Voltes V ST

Click image to enlarge
Name Voltes V
Toy Line Chogokin
Number GA-80
Manufacturer Popy
Released 1977
Materials ABS, Diecast
Scale
Category Chogokin
Series Voltes V
Designer Katsushi Murakami (toy), Tadao Nagahama (character)
Orig. Price ¥1,900
  • comment on this review login or register to post comments | Feed for comments on this post
  • add to del.icio.us Post page to del.icio.us
  • digg this Digg this


I had gone back and forth on whether or not to pick this toy up. I had all of the other Shogun Warrior ST figures, so I thought I should eventually get it, but I was in no rush. To me Voltes was never as cool as Combattler. However a deal came about with a partial trade and I figured I would go for it. It wasn’t a Shogun Warrior box, and it wasn’t in the best of condition, but the price was right. (Thanks Sanjeev).

Voltes V (Pronounced Voltes FIVE)  was the second part of Tadao Magahama’s Romance Trilogy. See our other Voltes V Reviews for more background info on the show.

The Chogokin GA-80 Voltes V ST (超合金 ボルテスV) is a really nice toy. It features firing fists, Firing head, and a removable chest part that becomes the hilt for the sword.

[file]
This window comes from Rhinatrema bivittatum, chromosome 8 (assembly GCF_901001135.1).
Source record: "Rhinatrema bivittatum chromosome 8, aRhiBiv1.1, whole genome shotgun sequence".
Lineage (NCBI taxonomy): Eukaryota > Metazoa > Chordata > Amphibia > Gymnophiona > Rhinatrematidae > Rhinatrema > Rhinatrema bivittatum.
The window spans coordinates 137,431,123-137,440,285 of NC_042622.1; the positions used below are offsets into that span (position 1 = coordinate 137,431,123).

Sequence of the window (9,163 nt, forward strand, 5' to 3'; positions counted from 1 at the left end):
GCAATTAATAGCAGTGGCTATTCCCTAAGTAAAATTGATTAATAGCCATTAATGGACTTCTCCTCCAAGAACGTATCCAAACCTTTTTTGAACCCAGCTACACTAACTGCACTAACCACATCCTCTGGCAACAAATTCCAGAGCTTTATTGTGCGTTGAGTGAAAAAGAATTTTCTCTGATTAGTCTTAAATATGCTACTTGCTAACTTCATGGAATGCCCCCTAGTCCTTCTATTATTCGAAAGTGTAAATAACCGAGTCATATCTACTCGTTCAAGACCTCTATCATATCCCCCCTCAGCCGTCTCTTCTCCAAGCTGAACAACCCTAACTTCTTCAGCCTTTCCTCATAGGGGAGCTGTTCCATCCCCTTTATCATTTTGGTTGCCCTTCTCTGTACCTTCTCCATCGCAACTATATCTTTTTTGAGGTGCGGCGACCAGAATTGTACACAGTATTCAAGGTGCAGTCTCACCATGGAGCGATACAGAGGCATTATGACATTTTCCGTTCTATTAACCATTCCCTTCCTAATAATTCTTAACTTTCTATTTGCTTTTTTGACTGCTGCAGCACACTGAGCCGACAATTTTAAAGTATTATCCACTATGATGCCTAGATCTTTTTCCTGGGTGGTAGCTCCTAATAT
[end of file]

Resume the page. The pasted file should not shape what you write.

Included accessories:

  • Manual
  • Rocket Punch (4)
  • Swords (2)

The swords can be held in either hand and use the red chest section as the hilt. The Swords have a tendency to tarnish really easily.

Voltes V can also transform into Battlewagon mode in the same fashion as Combattler V. With Voltes, you have to pull the rear wheel assemblies out to the sides, rotate them down, and then push them in. The plastic here tends to get worn and loose so be careful.

Packaging

The packaging features a painting of Voltes V instead of a photo of the toy. Towards the end of the GA series, Popy had moved away from photos of Jumbo Machines and Prototypes and began using character artwork on the boxes.

Another thing you might notice is the smiling mug of a jolly Japanese fellow on the box. That’s Susumu Abe (阿部進), a famous Japanese educational commentator. Born in 1930 (and still alive) Susumu Abe had a weekly serialized column in Shonen Jump Magazine in the 70s. From there he took his advice for children and by agreement with Popy (a heavy sponsor of Shonen Jump) and placed small nuggets of wisdom on the back of  Chogokin Boxes.





Click on a thumbnail to enlarge
Voltes V

Voltes V

Voltes V

Voltes V

Voltes V

Voltes V

Voltes V

Voltes V

Voltes V

Voltes V

Voltes V

Voltes V

Voltes V

Voltes V

Voltes V

Voltes V

Voltes V

Voltes V

Voltes V

Voltes V

View all pictures in the gallery